St. Victor Petroglyphs

St. Victor Petroglyphs: The Place of the Living Stone by Tim E.H. Jones and S. Louise Jones Published by The Friends of St. Victor Petroglyphs Review by Keith Foster $22.95 ISBN 978-0-9917298-0-7 As Saskatchewan is the “Land of Living Skies,” so too St. Victor is “The Place of the Living Stone,” a reference to the carvings etched into stone there. These petroglyphs, though hundreds of years old, are still evolving and thus very much alive in the minds of archaeologists. Located in a provincial park near St. Victor, SK, about 35 km south of Assiniboia, the site offers a spectacular view of the surrounding countryside. Among the 340 sandstone carvings are etchings of bison, grizzly bear tracks, hand prints, and human faces. St. Victor Petroglyphs: The Place of the Living Stone contains fascinating facts and details in its 215 pages, with 156 illustrations, mostly black and white photos and sketches, plus 34 in colour. Appendices and references run another 38 pages. In spite of this wealth of information, the authors contend that more research is required even to determine the age of the petroglyphs. Best estimates date their origin from 250 to 1,800 years ago. The authors also surmise that…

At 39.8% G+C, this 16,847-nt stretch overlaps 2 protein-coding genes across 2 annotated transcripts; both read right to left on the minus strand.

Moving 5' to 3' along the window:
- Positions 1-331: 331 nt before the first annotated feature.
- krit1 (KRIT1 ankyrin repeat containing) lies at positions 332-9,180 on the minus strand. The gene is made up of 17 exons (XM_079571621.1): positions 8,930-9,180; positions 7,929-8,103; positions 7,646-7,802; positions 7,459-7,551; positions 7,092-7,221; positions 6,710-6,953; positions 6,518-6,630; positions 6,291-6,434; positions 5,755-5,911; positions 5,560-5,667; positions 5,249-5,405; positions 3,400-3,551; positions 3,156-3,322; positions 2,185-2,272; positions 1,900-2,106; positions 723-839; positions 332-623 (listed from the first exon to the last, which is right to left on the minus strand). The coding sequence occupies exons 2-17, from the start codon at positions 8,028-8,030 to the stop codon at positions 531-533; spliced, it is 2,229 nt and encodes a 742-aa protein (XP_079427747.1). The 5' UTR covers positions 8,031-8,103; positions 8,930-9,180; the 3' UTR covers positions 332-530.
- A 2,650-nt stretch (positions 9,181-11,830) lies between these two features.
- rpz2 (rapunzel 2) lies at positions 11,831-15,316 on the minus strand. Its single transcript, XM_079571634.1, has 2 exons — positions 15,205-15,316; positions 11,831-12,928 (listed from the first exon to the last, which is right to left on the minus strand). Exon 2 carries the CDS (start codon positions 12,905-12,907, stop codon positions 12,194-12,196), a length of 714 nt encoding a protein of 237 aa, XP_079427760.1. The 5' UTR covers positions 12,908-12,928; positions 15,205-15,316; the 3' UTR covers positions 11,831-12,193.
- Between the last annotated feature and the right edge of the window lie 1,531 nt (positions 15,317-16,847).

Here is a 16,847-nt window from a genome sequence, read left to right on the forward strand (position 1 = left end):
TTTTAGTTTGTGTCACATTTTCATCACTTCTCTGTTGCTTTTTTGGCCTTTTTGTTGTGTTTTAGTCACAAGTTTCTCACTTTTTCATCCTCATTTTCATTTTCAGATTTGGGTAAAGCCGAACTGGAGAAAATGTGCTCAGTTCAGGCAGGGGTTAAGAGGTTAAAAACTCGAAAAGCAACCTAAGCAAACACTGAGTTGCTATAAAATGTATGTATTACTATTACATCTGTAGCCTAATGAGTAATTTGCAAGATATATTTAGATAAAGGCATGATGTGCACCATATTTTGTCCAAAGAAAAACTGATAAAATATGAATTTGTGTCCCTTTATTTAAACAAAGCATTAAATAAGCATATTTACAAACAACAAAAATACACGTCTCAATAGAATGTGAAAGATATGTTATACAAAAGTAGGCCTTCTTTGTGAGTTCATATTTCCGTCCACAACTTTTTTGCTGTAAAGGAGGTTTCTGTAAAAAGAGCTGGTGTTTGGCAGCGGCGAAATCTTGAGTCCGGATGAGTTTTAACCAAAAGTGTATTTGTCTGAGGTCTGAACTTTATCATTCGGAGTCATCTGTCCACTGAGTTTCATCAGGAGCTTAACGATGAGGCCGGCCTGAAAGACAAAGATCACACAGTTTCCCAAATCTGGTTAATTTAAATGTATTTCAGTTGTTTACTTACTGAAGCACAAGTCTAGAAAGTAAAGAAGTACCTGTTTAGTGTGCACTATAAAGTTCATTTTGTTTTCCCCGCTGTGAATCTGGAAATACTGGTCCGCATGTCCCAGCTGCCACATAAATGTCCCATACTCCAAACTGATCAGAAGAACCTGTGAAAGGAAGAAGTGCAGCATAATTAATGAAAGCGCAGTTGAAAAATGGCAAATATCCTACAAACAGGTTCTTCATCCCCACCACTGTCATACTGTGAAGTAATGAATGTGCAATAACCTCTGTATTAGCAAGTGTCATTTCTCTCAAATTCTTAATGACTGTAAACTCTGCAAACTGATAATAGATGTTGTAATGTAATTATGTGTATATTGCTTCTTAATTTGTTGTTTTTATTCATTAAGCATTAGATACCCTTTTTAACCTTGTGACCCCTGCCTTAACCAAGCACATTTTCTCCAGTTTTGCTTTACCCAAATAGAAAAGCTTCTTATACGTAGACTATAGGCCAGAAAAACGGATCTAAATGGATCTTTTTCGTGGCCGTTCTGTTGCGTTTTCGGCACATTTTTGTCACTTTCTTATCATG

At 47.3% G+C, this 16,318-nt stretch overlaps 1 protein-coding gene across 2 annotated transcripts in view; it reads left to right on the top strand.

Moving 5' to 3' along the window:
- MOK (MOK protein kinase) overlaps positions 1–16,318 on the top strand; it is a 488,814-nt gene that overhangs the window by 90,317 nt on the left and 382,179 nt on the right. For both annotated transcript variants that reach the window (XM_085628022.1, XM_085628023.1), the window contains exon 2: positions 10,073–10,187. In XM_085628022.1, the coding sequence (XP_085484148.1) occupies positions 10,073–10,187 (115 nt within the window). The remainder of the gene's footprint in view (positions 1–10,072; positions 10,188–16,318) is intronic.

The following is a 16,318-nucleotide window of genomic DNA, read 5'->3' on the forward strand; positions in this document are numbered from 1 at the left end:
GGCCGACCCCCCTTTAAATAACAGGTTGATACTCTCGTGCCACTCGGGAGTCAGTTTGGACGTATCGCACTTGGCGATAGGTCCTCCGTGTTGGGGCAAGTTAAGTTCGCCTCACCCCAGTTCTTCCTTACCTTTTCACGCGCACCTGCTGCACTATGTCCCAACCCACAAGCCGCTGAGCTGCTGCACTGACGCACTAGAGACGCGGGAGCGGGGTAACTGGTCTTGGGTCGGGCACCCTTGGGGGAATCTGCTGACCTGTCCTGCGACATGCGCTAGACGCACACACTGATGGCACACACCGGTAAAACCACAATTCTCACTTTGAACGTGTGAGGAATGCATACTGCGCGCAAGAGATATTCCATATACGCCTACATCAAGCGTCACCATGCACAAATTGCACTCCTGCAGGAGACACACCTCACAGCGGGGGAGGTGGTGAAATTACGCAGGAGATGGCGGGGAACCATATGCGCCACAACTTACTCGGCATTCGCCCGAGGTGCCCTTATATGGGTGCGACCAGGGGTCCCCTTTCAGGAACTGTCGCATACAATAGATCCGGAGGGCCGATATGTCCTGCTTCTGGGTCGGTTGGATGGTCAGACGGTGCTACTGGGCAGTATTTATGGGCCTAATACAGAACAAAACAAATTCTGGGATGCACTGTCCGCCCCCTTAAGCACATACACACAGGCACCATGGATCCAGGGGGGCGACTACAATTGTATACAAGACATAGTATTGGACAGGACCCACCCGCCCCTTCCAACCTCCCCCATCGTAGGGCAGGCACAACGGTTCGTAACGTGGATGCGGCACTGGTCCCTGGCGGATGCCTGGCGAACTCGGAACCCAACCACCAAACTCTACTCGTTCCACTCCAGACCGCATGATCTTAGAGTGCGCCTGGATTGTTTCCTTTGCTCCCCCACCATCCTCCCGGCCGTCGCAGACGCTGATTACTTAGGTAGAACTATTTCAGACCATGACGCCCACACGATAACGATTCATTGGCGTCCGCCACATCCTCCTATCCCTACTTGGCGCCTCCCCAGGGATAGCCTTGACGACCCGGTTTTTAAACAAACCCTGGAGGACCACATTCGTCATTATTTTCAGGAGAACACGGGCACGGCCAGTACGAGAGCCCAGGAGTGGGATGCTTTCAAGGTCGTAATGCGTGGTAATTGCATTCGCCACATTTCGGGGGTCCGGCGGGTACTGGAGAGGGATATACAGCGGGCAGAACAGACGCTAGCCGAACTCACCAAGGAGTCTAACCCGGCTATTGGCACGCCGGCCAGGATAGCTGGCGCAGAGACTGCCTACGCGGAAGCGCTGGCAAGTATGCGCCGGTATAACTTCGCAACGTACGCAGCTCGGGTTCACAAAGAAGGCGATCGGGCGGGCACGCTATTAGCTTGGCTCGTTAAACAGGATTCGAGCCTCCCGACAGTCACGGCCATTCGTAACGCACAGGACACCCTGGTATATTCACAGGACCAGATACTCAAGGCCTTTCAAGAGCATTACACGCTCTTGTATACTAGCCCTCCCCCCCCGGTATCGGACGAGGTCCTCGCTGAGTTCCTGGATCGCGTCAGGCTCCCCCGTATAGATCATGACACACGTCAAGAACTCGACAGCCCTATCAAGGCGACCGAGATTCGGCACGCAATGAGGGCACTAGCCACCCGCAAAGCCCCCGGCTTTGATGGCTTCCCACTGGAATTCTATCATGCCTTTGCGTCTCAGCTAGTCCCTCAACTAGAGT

My Battle of the Atlantic
Your Nickel's Worth Publishing / 5 September 2013

My Battle of the Atlantic by Donald A. Bowman Published by Your Nickel’s Worth Publishing Review by Keith Foster $16.95 ISBN 978-1-894431-99-6 There’s something about the sea that seems to attract men from the Prairies. Donald Bowman was one of them, and he records his personal experiences in his memoir, My Battle of the Atlantic. Born and raised in Saskatoon, Bowman enlisted as a teen at the outset of World War II. After trying his hand at bayonet practice, and reading about rats in the trenches during the First World War, he realized the infantry was not for him. The Air Force appealed to him, but only if he could be a pilot, and he didn’t think he had the qualifications for that. So the Navy it was. While on leave in Saskatoon, he married his sweetheart, Muriel Beatty. They booked a room at the Bessborough Hotel, but the war cut short their honeymoon. Bowman regales readers with his adventures as an officer on HMCS Edmundston, a corvette intended for coastal duty but used to escort convoys across the Atlantic, and named for a city in New Brunswick. In heavy seas, it would be flung about with as much grace…